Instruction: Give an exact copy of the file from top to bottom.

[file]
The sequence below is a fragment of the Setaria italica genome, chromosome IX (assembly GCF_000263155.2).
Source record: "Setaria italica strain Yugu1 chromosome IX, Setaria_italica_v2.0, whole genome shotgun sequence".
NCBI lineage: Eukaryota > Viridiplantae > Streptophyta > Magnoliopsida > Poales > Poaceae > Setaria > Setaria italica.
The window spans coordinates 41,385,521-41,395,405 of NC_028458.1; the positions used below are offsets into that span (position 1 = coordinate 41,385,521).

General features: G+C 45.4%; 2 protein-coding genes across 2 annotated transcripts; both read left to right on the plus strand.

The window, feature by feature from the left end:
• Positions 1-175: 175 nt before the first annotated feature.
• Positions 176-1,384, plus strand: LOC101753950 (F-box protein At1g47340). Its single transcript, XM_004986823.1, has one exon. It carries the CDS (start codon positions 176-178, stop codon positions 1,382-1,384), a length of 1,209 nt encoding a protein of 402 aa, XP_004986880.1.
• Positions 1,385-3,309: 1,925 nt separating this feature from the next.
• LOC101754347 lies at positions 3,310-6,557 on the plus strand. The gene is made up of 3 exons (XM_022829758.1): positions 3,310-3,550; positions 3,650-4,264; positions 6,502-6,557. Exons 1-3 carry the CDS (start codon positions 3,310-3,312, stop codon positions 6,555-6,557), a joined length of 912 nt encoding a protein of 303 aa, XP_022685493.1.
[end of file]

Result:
The sequence below is a fragment of the Setaria italica genome, chromosome IX (assembly GCF_000263155.2).
Source record: "Setaria italica strain Yugu1 chromosome IX, Setaria_italica_v2.0, whole genome shotgun sequence".
NCBI lineage: Eukaryota > Viridiplantae > Streptophyta > Magnoliopsida > Poales > Poaceae > Setaria > Setaria italica.
The window spans coordinates 41,385,521-41,395,405 of NC_028458.1; the positions used below are offsets into that span (position 1 = coordinate 41,385,521).

General features: G+C 45.4%; 2 protein-coding genes across 2 annotated transcripts; both read left to right on the plus strand.

The window, feature by feature from the left end:
• Positions 1-175: 175 nt before the first annotated feature.
• Positions 176-1,384, plus strand: LOC101753950 (F-box protein At1g47340). Its single transcript, XM_004986823.1, has one exon. It carries the CDS (start codon positions 176-178, stop codon positions 1,382-1,384), a length of 1,209 nt encoding a protein of 402 aa, XP_004986880.1.
• Positions 1,385-3,309: 1,925 nt separating this feature from the next.
• LOC101754347 lies at positions 3,310-6,557 on the plus strand. The gene is made up of 3 exons (XM_022829758.1): positions 3,310-3,550; positions 3,650-4,264; positions 6,502-6,557. Exons 1-3 carry the CDS (start codon positions 3,310-3,312, stop codon positions 6,555-6,557), a joined length of 912 nt encoding a protein of 303 aa, XP_022685493.1.